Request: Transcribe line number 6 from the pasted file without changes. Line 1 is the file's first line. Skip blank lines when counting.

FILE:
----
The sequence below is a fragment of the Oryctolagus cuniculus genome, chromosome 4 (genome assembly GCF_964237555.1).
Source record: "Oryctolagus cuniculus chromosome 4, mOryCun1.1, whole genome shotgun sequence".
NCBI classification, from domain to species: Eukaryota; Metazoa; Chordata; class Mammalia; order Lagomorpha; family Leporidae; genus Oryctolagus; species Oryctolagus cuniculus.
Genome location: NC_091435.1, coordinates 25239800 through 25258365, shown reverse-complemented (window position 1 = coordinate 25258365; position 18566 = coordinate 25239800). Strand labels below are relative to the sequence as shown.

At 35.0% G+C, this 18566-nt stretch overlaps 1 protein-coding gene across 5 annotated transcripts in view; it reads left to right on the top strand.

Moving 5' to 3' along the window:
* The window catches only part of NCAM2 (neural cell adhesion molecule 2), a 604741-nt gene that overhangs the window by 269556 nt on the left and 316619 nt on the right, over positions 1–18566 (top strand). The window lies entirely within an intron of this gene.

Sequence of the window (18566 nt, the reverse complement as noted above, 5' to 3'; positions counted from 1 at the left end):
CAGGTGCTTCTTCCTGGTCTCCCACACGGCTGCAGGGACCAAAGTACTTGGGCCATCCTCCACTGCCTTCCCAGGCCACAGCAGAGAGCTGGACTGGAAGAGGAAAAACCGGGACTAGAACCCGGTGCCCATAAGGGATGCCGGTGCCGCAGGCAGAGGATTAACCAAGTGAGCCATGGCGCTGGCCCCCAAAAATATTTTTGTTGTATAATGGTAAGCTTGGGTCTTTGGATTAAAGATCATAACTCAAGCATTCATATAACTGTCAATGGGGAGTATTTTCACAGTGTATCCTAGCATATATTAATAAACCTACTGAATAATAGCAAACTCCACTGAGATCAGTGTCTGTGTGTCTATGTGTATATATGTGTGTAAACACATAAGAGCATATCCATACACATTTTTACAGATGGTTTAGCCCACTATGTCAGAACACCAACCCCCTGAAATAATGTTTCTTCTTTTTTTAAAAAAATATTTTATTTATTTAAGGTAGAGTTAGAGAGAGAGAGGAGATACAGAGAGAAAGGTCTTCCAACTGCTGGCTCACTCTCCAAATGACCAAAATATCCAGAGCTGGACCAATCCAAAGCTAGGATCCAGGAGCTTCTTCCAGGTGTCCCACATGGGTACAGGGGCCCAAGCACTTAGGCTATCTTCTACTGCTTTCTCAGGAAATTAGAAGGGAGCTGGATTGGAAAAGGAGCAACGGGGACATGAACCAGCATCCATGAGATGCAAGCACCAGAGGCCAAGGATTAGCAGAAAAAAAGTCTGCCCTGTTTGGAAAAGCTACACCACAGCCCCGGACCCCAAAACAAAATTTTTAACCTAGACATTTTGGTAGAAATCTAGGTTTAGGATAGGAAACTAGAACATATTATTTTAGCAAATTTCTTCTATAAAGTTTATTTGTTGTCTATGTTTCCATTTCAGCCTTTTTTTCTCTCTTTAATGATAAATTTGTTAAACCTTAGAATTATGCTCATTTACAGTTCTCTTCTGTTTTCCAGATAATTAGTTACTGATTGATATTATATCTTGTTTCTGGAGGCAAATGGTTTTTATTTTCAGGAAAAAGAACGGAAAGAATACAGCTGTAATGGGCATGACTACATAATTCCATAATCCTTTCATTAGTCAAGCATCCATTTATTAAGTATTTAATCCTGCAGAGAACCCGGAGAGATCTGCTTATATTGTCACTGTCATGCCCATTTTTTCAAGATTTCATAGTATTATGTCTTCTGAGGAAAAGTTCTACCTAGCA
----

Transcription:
Moving 5' to 3' along the window: